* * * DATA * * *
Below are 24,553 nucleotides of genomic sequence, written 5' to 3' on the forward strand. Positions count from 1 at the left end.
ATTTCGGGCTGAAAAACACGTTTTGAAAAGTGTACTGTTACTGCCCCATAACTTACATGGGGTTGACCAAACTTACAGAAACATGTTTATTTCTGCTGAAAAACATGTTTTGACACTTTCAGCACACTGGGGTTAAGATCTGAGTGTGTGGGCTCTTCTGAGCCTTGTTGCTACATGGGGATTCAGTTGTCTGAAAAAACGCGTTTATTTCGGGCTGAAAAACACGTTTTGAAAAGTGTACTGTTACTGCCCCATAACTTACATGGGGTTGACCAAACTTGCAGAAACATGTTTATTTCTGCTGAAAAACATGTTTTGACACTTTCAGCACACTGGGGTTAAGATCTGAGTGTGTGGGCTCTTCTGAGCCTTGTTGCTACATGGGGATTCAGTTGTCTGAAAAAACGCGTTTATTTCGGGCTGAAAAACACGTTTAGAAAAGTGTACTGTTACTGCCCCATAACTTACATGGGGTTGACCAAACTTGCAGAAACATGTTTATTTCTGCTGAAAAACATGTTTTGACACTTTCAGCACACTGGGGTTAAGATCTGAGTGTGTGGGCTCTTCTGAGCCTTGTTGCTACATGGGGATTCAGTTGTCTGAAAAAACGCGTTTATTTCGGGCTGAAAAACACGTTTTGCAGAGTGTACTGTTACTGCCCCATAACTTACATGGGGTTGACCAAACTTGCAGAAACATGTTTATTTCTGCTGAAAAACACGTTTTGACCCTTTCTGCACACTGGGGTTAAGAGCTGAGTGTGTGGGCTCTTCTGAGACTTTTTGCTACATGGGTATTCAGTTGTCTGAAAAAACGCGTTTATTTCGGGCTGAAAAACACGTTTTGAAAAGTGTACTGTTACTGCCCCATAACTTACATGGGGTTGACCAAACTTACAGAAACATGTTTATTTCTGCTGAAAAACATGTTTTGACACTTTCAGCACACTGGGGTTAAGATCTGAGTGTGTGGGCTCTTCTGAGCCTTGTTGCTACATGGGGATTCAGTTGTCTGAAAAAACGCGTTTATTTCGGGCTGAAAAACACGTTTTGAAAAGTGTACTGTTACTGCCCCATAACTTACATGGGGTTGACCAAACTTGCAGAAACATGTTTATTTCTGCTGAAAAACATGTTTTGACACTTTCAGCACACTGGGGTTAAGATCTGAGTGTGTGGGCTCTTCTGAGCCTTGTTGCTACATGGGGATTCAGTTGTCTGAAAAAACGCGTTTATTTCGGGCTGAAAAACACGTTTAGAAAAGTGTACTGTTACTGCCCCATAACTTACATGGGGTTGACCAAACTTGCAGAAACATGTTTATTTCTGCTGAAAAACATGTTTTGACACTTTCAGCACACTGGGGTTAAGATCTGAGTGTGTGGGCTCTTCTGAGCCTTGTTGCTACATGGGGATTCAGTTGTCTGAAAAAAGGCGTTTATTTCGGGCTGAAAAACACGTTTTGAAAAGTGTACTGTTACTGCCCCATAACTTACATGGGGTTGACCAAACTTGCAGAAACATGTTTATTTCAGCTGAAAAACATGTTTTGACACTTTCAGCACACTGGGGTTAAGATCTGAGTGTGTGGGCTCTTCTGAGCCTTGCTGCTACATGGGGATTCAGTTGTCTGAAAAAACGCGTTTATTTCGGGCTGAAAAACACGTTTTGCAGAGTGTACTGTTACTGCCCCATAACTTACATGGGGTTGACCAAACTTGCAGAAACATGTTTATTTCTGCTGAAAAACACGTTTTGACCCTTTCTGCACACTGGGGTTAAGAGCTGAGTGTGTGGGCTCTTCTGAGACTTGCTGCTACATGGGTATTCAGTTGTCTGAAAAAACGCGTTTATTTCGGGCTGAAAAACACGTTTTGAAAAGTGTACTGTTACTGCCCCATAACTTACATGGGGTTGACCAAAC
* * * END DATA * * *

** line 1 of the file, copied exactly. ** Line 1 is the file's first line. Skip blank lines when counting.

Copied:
Below are 24,553 nucleotides of genomic sequence, written 5' to 3' on the forward strand. Positions count from 1 at the left end.